Engagement with apps high; effects sustained for two months
THURSDAY, May 21, 2020 (HealthDay News) — A coach-supported platform composed of a suite of apps is effective for treating depression and anxiety among primary care patients, according to a study published online May 20 in JAMA Psychiatry.
Andrea K. Graham, Ph.D., from the Center for Behavioral Intervention Technologies at Northwestern University in Chicago, and colleagues randomly assigned 146 adult primary care patients who screened positive for depression on the Patient Health Questionnaire-8 or anxiety on the Generalized Anxiety Disorder-7 to eight weeks of either a coach-supported mobile intervention platform (IntelliCare) or usual care.
The researchers found that a greater proportion of intervention participants achieved recovery from depression (59 versus 31 percent of wait-list control participants; odds ratio, 3.25) and anxiety (57 versus 38 percent; odds ratio, 2.17). During two months of follow-up, the effects were sustained for depression and anxiety. App use was high, with participants attending a median of 93 sessions for depression and 98 sessions for anxiety.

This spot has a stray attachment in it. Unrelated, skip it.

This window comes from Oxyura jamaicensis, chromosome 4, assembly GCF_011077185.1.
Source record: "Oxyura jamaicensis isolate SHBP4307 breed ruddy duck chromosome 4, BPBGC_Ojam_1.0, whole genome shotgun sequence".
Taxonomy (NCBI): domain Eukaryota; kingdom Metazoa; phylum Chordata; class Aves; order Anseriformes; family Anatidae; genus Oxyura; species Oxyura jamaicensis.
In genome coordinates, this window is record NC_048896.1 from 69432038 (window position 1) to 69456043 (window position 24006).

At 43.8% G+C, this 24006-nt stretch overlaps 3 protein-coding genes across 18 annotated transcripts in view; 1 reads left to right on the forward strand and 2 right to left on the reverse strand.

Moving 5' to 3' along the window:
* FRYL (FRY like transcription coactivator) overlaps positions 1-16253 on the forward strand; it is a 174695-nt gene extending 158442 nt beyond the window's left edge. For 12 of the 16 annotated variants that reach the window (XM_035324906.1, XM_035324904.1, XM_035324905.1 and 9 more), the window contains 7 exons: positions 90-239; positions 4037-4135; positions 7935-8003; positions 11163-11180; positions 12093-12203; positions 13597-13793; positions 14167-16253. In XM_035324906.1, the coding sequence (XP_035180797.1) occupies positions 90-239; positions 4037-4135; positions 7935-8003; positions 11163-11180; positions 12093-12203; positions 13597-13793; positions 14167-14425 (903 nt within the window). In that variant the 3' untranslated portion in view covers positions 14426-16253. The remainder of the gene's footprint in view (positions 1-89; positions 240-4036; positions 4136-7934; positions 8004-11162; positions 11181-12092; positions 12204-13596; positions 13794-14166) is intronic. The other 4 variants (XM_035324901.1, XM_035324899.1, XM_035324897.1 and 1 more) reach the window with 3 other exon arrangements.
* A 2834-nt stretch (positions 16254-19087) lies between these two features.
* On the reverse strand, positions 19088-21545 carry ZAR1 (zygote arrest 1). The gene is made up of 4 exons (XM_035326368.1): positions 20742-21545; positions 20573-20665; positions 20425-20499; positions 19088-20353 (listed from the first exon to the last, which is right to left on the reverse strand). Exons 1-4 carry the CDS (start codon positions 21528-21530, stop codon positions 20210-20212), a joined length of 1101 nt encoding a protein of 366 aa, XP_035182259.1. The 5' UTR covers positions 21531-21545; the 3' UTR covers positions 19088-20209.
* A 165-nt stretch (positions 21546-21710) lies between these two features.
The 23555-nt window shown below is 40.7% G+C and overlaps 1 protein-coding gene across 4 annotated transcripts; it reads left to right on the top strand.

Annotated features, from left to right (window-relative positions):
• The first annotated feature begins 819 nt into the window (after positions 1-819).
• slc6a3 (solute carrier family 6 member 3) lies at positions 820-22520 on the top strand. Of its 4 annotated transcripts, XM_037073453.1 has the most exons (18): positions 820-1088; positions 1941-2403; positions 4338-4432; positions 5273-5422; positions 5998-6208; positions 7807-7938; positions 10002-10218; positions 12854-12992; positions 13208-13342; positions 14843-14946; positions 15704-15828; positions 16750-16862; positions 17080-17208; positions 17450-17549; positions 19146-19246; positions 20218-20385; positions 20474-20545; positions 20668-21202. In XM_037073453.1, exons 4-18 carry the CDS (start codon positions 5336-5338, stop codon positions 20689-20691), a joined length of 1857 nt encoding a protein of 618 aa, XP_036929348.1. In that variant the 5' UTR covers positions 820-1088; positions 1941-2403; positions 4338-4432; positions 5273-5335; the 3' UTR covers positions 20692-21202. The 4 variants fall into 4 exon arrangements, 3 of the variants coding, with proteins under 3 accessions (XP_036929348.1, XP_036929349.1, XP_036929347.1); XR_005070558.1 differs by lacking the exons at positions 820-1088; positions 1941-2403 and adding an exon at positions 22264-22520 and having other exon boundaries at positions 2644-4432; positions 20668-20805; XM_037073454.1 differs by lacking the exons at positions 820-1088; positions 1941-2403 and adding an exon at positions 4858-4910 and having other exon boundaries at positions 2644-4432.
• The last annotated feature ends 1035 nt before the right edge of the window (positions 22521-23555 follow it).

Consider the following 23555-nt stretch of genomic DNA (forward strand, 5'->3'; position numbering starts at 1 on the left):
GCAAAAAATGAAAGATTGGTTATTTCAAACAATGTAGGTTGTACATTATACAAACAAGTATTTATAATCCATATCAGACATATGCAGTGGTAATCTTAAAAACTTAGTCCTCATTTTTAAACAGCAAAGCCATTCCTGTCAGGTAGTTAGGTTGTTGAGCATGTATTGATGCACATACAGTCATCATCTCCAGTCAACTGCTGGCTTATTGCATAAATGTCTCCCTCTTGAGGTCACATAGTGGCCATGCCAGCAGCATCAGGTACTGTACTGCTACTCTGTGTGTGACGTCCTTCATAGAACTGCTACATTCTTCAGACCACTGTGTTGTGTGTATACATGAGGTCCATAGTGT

“Results support the efficacy of a platform approach to mobile intervention using apps designed to fit into the fabric of users’ lives for treating patients with depression and anxiety in primary care,” the authors write.
One author disclosed ownership interest in Adaptive Health, which has a license from Northwestern University to commercialize IntelliCare.
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